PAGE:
She died proclaiming that another life was as precious as her own; that every human being is intrinsically valuable, that every person is worth dying for.

And if that is the Alt-Left, Mr President—you can count me in.

Come Get Your Boy

Donald Trump isn’t a Republican issue or a rich people issue or a human issue. Donald Trump is a white people issue. Whenever Ben Carson says batshit crazy nonsense, Black people rise up, and let him know that he needs to STFU. Whenever Raven-Symone pops off, we put her cap back on. We even handled Rachel Dolezal for you. Yes, we also make jokes and come up with clever memes and hashtags, but at the core of all that is that we are letting these people know that they are embarrassing us as Black people. It is time, white people, for you to finally step up and recognize that you also (even more so) have a responsibility to your race. It is up to you to silence Donald Trump. Don’t just insult him and make fun of him. You have to connect it to your race. Recognize that he is embarrassing you as a white person. Simple snark won’t win here. You have to feel it. You have to use words like “as a white person” and “he is an embarrassment to my race.” Stop acting like Trump isn’t the pinnacle and the result of America’s history and tradition of white supremacy. And again, P.S.: Simply put, white people, come get your boy.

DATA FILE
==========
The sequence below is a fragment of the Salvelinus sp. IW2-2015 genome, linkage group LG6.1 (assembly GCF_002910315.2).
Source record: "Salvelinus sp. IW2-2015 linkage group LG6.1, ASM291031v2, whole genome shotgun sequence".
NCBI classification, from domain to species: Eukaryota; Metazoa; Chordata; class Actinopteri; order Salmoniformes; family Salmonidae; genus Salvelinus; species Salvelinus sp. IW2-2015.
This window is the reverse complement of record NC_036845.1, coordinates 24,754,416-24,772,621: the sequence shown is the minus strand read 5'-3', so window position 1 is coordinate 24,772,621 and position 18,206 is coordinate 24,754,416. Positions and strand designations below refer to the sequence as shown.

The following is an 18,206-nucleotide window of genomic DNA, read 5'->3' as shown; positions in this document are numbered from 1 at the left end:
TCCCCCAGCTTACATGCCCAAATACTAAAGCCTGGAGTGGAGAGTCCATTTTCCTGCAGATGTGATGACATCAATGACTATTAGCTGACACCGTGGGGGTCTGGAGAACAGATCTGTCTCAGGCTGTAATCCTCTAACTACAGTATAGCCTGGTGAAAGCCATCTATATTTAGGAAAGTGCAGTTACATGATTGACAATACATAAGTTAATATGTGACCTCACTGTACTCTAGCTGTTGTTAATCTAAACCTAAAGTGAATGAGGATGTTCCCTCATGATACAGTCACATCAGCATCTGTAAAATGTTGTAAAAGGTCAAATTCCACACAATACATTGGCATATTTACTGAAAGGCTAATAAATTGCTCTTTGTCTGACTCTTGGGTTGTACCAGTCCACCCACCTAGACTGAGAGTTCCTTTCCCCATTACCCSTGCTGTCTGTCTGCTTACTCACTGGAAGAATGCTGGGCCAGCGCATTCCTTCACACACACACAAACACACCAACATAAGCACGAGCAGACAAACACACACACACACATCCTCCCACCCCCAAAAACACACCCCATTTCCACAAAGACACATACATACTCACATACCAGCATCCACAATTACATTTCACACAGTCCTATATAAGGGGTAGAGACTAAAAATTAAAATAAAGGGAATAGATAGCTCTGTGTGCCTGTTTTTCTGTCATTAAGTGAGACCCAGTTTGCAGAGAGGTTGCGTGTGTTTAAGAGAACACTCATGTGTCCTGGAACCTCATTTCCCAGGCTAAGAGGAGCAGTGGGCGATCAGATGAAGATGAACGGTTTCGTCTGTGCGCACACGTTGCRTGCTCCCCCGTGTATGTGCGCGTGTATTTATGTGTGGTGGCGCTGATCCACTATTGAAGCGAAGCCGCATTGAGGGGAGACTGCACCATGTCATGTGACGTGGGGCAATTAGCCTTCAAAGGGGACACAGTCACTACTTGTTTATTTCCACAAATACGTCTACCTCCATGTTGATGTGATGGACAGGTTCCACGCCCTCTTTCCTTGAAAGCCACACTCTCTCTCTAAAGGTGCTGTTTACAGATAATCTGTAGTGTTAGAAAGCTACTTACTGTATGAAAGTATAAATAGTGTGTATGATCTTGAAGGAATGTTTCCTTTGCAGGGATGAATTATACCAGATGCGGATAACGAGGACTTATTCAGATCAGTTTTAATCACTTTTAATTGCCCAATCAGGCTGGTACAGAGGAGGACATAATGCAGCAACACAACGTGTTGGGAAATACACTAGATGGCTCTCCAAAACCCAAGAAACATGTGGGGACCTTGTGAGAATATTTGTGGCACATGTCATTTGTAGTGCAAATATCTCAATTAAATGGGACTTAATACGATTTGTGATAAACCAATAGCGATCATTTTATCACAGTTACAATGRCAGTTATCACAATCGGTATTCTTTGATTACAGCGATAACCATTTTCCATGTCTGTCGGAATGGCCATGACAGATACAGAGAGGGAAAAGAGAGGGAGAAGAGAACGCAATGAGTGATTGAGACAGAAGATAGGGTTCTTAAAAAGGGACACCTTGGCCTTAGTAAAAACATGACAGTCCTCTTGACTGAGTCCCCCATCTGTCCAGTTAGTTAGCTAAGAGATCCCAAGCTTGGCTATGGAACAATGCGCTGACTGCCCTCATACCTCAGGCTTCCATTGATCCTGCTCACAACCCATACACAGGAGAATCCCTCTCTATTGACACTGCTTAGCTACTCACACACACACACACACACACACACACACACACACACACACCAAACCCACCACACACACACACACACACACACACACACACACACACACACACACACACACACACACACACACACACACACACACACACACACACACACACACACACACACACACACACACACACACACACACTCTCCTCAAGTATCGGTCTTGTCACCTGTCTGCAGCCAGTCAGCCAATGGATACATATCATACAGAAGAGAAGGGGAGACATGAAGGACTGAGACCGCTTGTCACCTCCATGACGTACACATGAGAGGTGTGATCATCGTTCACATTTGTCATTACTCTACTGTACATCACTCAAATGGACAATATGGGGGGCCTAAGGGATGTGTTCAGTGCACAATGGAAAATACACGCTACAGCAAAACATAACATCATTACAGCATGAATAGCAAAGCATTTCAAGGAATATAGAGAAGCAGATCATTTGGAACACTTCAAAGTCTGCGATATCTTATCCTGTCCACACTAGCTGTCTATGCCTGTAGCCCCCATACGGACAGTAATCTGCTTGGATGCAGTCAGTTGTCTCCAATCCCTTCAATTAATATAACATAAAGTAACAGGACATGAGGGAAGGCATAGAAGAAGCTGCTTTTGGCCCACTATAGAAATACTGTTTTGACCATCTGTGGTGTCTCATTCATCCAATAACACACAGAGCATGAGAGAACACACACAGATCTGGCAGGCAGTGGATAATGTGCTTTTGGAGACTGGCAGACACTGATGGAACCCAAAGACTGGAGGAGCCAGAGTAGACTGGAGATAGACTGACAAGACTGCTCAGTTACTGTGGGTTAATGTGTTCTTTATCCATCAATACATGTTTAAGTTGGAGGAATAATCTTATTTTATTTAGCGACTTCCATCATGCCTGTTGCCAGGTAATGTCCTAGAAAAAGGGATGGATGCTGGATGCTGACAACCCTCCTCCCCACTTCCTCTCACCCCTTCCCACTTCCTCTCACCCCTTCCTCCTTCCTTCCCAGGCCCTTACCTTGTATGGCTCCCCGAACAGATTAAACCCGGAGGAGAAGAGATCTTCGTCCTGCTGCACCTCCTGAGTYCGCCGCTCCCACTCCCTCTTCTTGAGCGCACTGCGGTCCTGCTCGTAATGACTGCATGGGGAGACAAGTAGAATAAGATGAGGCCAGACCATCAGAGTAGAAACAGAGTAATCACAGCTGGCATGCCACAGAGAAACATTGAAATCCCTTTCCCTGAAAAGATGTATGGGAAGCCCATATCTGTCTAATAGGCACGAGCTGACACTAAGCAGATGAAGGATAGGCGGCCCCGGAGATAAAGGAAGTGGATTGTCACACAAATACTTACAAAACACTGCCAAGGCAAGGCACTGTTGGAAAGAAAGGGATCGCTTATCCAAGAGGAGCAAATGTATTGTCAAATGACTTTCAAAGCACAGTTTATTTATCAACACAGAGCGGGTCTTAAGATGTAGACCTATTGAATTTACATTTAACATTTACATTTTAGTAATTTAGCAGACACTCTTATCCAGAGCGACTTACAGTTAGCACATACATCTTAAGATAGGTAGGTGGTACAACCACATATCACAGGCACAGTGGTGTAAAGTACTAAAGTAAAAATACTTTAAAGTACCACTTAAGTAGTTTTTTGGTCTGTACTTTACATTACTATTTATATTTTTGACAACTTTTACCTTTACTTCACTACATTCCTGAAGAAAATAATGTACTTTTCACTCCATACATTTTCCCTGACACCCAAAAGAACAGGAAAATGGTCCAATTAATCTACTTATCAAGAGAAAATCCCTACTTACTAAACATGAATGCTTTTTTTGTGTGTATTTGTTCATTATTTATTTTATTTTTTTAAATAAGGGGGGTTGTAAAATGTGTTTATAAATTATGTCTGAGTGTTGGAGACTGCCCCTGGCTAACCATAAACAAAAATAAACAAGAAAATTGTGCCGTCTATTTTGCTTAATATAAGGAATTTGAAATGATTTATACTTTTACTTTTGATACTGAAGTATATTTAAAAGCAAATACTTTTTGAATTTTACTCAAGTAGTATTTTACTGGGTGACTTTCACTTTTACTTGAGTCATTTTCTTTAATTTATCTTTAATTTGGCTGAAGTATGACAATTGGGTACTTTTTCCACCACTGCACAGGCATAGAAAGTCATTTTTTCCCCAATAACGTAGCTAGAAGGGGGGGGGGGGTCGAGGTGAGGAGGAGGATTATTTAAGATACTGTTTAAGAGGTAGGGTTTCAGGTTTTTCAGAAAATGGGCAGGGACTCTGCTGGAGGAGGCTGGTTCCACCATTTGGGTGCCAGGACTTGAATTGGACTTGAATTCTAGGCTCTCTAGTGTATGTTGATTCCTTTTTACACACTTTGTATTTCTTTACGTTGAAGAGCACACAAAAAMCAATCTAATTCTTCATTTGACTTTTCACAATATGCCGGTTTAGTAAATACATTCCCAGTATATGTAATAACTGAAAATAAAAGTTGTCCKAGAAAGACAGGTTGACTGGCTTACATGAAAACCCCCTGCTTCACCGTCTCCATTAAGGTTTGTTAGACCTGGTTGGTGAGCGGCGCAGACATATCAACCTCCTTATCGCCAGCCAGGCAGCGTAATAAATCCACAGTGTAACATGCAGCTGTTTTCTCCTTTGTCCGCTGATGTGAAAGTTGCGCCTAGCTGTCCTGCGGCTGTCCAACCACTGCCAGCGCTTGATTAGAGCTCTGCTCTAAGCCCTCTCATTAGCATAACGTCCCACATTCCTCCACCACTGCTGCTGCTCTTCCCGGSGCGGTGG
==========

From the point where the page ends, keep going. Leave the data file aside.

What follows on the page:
W. Kamau Bell

As a rule, I try not to write about things that are happening right now. This is especially true when there are big issues at play. I’m a slow thinker. I need time to let ideas percolate, to find the right words, to parse complicated ideas into simpler terms. And, of course, there are other people who are more gifted at saying the right thing in response to events quickly. I think both approaches are important. Someone to say something now, someone to keep talking after everyone has moved on to the next big thing.

But, right now, I need to say something: white people… we need to come get our boys.

This weekend, white supremacists marched in Charlottesville, Virginia. They did not wear hoods or masks. They marched with weapons. They marched with flags. They marched with salutes. They marched with banners and slogans. They marched in polo shirts carrying tiki torches.

As a friend of mine put it on Facebook: “So… I’m a white man in my 30’s. Today I’ve seen photos and videos of men who look just like me actively inciting violence against anyone who doesn’t look like they (we) do.”

Those of us who are white – and, especially, those of us who are white men and who are white Christians – need to take action here. We saw people who look like us television representing us in a way that is awash with hate and ugliness. Some of us saw people we know. Some of us saw friends and family members. And we need to do something about this.